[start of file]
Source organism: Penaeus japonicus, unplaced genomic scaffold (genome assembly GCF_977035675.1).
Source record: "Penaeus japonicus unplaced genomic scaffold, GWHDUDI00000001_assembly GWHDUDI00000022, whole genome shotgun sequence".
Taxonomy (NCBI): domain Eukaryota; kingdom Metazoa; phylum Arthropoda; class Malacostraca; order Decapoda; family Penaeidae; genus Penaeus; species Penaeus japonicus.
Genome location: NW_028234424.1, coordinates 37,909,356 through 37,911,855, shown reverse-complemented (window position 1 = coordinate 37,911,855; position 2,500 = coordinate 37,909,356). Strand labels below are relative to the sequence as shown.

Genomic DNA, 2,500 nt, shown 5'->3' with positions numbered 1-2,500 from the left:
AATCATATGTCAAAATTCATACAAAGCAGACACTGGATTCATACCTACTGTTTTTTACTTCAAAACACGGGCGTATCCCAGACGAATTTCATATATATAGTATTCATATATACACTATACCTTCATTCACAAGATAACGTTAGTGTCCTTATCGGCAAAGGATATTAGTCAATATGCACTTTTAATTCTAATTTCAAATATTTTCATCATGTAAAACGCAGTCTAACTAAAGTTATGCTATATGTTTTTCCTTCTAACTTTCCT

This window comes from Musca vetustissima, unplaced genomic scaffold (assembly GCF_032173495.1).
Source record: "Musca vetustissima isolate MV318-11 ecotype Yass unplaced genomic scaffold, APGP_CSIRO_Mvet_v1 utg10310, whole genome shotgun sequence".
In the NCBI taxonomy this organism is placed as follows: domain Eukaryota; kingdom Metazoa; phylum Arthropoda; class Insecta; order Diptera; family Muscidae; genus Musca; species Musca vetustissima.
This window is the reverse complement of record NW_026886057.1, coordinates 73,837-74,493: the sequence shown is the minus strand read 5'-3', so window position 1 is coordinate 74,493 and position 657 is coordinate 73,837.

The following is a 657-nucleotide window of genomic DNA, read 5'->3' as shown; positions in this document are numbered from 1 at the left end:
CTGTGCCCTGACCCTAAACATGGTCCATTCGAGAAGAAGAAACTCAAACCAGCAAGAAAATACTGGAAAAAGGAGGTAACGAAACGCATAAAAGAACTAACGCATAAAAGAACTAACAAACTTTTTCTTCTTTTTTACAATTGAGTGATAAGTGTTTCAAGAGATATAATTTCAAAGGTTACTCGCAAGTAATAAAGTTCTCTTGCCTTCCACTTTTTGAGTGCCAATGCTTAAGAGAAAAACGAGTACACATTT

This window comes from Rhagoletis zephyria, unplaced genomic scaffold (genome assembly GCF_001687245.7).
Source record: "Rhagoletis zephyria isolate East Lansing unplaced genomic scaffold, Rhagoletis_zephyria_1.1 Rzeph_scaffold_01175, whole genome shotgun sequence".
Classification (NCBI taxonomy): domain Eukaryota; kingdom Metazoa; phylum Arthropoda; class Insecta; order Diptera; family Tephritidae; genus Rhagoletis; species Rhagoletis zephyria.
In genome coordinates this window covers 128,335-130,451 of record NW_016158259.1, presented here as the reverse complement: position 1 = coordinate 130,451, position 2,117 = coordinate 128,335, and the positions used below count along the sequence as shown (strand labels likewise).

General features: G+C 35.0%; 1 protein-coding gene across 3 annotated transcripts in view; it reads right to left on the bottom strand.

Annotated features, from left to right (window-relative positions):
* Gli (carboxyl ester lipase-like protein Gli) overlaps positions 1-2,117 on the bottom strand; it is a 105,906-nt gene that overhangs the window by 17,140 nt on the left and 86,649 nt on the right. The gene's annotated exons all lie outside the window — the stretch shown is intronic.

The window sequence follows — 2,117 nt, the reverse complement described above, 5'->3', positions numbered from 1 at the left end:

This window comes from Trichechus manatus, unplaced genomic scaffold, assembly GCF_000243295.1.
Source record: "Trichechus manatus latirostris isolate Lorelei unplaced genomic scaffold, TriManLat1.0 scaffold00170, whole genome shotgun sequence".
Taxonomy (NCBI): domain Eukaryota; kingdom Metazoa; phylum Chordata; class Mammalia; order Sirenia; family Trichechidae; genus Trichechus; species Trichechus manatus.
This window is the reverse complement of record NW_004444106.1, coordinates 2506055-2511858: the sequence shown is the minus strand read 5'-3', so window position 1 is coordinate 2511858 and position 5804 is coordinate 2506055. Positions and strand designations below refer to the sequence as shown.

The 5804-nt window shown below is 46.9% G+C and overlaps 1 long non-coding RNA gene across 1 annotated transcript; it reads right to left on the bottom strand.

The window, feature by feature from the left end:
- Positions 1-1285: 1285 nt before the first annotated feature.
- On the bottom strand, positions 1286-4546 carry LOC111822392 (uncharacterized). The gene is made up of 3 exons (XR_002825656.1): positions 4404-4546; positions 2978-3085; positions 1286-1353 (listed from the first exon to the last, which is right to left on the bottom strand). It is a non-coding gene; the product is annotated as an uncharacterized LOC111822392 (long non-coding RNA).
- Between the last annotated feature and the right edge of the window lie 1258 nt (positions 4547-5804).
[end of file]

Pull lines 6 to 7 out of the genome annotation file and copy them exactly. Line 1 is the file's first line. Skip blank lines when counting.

AATCATATGTCAAAATTCATACAAAGCAGACACTGGATTCATACCTACTGTTTTTTACTTCAAAACACGGGCGTATCCCAGACGAATTTCATATATATAGTATTCATATATACACTATACCTTCATTCACAAGATAACGTTAGTGTCCTTATCGGCAAAGGATATTAGTCAATATGCACTTTTAATTCTAATTTCAAATATTTTCATCATGTAAAACGCAGTCTAACTAAAGTTATGCTATATGTTTTTCCTTCTAACTTTCCT

This window comes from Musca vetustissima, unplaced genomic scaffold (assembly GCF_032173495.1).